Saturday, 3 December 2011

Höger Day

In October 1961, in part of a post-Suez spirit of Europhilia that led to the first serious discussions about a channel tunnel, the minister of transport Ernest Marples announced a public inquiry to explore the feasibility of shifting to driving on the right. Soon there was a precedent that showed it was possible for a country to make the switch.    

Nazism had ironed out some of the differences in continental practice, Austria and Czechoslovakia having switched to right-side driving when they were invaded in 1938. So after the war, there was only one mainland European country still driving on the left: Sweden. As the number of vehicles crossing its frontiers rose in the postwar era, Sweden began to worry that it was the only country left driving on the left, particularly since it had frontiers with two right-hand driving countries, Finland and Norway. Almost all Swedes bought cars with steering wheels on the left.

In 1955, the Swedish government held a plebiscite on the issue. 'Leftists' and 'rightists' waged a fierce propaganda war, at the end of which 82 per cent voted to keep left. But the two main parties ignored this thumping majority and in 1963 cut a deal to force the change through. In a project masterminded by Lars Skiöld, director of the Right-Hand Traffic Commission, Sweden would switch to the right at 5am on Sunday 3 September 1967, the so-called Dagen-H or Höger Day (Right Day). A joke doing the rounds before Höger Day was that the Swedes, being confirmed social gradualists, would make bicycles switch to driving on the left first, then cars, then buses, trams and lorries.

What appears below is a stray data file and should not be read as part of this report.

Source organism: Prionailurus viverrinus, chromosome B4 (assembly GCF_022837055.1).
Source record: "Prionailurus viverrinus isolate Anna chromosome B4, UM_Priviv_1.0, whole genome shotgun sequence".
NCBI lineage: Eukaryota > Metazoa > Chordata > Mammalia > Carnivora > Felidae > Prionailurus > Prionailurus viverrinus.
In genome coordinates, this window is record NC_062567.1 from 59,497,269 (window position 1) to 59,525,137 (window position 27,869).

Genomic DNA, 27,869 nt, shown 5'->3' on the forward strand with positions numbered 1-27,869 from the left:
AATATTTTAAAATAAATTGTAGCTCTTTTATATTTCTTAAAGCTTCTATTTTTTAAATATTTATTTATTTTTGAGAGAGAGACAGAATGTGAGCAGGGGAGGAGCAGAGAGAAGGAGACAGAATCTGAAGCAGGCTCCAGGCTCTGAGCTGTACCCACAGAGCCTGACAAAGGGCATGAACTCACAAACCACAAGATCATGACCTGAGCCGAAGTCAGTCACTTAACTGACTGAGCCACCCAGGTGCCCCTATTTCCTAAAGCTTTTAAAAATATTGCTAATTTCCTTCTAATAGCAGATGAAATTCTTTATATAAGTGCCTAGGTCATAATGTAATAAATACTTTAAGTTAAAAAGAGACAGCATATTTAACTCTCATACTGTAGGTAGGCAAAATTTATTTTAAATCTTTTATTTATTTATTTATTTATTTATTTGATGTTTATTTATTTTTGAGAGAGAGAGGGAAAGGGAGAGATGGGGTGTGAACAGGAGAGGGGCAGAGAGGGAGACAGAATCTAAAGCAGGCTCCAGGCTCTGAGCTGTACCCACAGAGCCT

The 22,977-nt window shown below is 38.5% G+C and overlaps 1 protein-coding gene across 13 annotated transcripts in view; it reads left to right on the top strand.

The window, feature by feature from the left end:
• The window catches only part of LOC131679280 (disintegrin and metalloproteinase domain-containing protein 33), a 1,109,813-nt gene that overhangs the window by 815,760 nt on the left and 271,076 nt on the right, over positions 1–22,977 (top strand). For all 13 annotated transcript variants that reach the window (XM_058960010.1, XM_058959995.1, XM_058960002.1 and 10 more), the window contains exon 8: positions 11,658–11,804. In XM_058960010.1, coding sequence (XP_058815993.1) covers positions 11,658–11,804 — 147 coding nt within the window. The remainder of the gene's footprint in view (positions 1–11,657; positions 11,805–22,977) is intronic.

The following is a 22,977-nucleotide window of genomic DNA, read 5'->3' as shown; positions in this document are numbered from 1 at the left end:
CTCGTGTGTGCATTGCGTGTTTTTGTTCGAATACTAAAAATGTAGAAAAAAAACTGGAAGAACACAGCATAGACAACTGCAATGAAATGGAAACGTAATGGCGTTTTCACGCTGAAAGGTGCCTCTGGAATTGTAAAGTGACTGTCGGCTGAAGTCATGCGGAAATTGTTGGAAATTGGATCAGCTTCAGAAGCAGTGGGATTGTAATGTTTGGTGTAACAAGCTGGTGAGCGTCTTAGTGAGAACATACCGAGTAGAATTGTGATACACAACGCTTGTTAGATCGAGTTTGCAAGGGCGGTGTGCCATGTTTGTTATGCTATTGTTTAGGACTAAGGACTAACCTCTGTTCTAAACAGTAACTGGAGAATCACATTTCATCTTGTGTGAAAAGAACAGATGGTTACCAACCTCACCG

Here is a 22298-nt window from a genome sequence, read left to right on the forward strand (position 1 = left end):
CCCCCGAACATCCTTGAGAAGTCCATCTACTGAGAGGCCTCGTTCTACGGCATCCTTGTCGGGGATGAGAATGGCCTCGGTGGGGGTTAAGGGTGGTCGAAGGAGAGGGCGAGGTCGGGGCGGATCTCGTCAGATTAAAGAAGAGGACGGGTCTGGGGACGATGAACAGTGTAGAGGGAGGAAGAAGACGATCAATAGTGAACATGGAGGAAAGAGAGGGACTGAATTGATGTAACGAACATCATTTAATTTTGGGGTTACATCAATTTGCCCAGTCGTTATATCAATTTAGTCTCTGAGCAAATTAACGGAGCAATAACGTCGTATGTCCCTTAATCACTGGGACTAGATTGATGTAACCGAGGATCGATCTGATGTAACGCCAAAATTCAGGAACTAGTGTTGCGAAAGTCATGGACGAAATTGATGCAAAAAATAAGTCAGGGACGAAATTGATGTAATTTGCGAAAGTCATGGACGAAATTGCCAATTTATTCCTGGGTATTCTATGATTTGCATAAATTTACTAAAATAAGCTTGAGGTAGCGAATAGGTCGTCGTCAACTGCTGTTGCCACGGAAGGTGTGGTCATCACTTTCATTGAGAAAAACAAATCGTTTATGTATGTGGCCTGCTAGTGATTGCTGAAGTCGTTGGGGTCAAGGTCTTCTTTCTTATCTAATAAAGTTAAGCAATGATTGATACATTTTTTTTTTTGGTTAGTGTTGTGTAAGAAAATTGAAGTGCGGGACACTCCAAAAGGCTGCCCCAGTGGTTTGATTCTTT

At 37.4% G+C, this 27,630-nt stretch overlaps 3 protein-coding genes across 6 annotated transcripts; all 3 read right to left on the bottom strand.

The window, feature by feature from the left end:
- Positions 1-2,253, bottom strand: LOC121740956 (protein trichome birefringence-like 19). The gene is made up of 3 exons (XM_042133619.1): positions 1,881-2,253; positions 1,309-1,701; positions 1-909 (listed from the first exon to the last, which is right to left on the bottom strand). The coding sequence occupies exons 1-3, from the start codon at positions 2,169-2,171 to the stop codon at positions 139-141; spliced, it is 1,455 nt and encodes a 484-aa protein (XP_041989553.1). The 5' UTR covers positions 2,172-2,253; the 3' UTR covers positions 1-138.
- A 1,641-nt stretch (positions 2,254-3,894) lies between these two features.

What happened instead resembled a Situationist artwork, a poetic transformation of daily life. The changeover was preceded by a ban on all but essential traffic, while new traffic signs were uncovered and old ones covered up. Despite the early hour and the ban on traffic, traffic jams developed as tourists and TV cameramen swarmed on to the road to witness the change. At 4.50am all the traffic on Sweden's 60,000 miles of road was moved over to the right side, and ten minutes later it started moving. Within two days of the changeover, the police registered 13,000 cases of relapsing to the left side, and 58 per cent of drivers admitting doing so in the first week. Despite a big increase in head-on collisions, though, the overall accident rate was actually lower than normal. During the first year, road deaths dropped by 17 per cent – before returning to their previous levels.

Why, if Sweden had managed the seemingly impossible, could Britain not do the same? A big problem was that Britain had a much bigger bus population than Sweden, and ministry of transport studies showed that the conversion of buses to have entrances on the right-hand side would have been the costliest aspect of the operation. The issue rumbled on and, after Britain joined the Common Market in 1973, some Europhobes were worried that the Economic Commission for Europe would press for uniformity. But by the end of that decade, the costs - in new road signs, road layouts, right-hand drive cars and buses - were too high to contemplate a change. Driving on the left side of the road has become so ingrained that the suicidally absent-minded motorist who drives the wrong way down a British motorway today – a fairly common occurrence in the 1960s – usually makes the evening news.

No comments:

Post a Comment